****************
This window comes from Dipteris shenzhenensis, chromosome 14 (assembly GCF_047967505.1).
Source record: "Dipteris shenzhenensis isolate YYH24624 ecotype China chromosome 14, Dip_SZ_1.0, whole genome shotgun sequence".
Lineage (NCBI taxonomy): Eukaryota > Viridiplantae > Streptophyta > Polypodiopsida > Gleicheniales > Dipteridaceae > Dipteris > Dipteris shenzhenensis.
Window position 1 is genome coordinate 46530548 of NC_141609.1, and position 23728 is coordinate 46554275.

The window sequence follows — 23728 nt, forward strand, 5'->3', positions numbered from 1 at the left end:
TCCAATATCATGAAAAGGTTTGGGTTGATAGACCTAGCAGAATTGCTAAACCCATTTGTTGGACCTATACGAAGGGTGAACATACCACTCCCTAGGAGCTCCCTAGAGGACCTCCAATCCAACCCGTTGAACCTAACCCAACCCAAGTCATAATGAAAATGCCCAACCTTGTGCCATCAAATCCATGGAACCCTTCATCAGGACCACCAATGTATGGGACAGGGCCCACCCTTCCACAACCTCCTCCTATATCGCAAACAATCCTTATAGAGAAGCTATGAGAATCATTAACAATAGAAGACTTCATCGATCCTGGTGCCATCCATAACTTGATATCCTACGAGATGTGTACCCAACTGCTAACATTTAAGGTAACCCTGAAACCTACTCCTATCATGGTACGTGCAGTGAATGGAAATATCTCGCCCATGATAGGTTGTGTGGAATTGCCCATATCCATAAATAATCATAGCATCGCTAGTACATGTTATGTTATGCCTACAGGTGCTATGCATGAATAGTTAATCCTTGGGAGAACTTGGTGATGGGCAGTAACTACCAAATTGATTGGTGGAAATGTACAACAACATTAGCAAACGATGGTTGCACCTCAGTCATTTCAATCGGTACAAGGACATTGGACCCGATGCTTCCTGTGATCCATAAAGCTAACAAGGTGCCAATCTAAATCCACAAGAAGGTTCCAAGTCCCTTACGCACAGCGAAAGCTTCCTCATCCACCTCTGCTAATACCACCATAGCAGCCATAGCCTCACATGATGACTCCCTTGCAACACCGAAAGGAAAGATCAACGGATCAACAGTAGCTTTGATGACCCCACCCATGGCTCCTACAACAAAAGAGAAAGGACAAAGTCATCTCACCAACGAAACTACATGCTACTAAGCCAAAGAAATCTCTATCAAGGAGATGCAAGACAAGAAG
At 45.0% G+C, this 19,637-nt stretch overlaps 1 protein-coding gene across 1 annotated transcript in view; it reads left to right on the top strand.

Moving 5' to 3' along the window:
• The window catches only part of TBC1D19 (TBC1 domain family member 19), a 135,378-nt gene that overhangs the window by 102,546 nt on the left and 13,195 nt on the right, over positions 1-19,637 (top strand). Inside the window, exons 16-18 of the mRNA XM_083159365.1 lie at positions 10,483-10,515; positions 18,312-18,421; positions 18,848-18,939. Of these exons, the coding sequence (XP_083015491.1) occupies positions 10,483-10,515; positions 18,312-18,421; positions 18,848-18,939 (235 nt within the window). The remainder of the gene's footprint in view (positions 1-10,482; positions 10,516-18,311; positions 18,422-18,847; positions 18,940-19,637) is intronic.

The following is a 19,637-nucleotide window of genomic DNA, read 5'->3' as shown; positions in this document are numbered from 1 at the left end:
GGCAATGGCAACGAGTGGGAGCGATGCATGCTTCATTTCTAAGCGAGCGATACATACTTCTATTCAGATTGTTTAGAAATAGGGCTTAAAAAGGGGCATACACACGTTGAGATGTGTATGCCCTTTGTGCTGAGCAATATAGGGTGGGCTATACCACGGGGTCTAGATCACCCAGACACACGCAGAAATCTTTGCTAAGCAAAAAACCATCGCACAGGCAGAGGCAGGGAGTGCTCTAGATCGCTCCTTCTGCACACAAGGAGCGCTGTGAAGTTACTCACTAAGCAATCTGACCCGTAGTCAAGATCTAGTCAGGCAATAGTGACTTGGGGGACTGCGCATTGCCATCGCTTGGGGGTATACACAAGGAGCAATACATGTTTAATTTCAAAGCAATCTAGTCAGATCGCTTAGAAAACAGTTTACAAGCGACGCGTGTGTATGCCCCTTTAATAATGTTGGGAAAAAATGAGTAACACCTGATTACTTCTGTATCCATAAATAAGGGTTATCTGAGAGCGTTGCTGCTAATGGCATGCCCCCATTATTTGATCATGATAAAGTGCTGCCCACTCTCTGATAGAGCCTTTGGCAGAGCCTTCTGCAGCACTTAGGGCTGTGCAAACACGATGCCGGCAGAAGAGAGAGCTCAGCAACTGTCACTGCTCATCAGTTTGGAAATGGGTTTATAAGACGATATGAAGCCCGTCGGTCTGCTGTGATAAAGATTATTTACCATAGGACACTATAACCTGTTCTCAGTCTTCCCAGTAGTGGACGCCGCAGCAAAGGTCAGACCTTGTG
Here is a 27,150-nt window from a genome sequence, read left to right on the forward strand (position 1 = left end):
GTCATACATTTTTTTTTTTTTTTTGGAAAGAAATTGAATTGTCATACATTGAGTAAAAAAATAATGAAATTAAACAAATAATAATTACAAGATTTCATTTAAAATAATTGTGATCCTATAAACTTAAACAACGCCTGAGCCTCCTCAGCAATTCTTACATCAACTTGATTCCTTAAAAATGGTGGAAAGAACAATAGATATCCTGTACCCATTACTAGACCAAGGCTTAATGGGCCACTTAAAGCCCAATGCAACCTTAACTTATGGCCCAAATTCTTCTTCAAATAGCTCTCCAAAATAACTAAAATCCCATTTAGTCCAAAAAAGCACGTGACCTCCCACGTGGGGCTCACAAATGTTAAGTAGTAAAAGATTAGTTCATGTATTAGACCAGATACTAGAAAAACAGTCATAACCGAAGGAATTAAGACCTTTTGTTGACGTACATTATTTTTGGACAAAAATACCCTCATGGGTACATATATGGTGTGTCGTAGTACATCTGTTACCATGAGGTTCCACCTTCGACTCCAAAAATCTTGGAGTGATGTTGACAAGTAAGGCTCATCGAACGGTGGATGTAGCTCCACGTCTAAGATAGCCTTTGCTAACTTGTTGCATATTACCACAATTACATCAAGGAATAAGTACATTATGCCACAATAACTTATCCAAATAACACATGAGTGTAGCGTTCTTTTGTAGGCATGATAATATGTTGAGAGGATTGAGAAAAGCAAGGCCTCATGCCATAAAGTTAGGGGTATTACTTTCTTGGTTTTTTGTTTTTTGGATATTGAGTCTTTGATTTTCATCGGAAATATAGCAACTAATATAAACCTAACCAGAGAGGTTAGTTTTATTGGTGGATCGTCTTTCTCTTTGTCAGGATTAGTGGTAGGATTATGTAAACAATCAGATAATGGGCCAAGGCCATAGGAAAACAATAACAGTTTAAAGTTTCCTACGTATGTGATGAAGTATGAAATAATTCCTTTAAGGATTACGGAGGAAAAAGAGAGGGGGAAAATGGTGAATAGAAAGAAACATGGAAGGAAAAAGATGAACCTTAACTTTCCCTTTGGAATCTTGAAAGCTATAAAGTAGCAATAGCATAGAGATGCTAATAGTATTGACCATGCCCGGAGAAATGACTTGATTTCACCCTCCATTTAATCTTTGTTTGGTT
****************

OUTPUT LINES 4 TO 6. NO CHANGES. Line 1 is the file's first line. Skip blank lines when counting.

Window position 1 is genome coordinate 46530548 of NC_141609.1, and position 23728 is coordinate 46554275.

The window sequence follows — 23728 nt, forward strand, 5'->3', positions numbered from 1 at the left end:
TCCAATATCATGAAAAGGTTTGGGTTGATAGACCTAGCAGAATTGCTAAACCCATTTGTTGGACCTATACGAAGGGTGAACATACCACTCCCTAGGAGCTCCCTAGAGGACCTCCAATCCAACCCGTTGAACCTAACCCAACCCAAGTCATAATGAAAATGCCCAACCTTGTGCCATCAAATCCATGGAACCCTTCATCAGGACCACCAATGTATGGGACAGGGCCCACCCTTCCACAACCTCCTCCTATATCGCAAACAATCCTTATAGAGAAGCTATGAGAATCATTAACAATAGAAGACTTCATCGATCCTGGTGCCATCCATAACTTGATATCCTACGAGATGTGTACCCAACTGCTAACATTTAAGGTAACCCTGAAACCTACTCCTATCATGGTACGTGCAGTGAATGGAAATATCTCGCCCATGATAGGTTGTGTGGAATTGCCCATATCCATAAATAATCATAGCATCGCTAGTACATGTTATGTTATGCCTACAGGTGCTATGCATGAATAGTTAATCCTTGGGAGAACTTGGTGATGGGCAGTAACTACCAAATTGATTGGTGGAAATGTACAACAACATTAGCAAACGATGGTTGCACCTCAGTCATTTCAATCGGTACAAGGACATTGGACCCGATGCTTCCTGTGATCCATAAAGCTAACAAGGTGCCAATCTAAATCCACAAGAAGGTTCCAAGTCCCTTACGCACAGCGAAAGCTTCCTCATCCACCTCTGCTAATACCACCATAGCAGCCATAGCCTCACATGATGACTCCCTTGCAACACCGAAAGGAAAGATCAACGGATCAACAGTAGCTTTGATGACCCCACCCATGGCTCCTACAACAAAAGAGAAAGGACAAAGTCATCTCACCAACGAAACTACATGCTACTAAGCCAAAGAAATCTCTATCAAGGAGATGCAAGACAAGAAG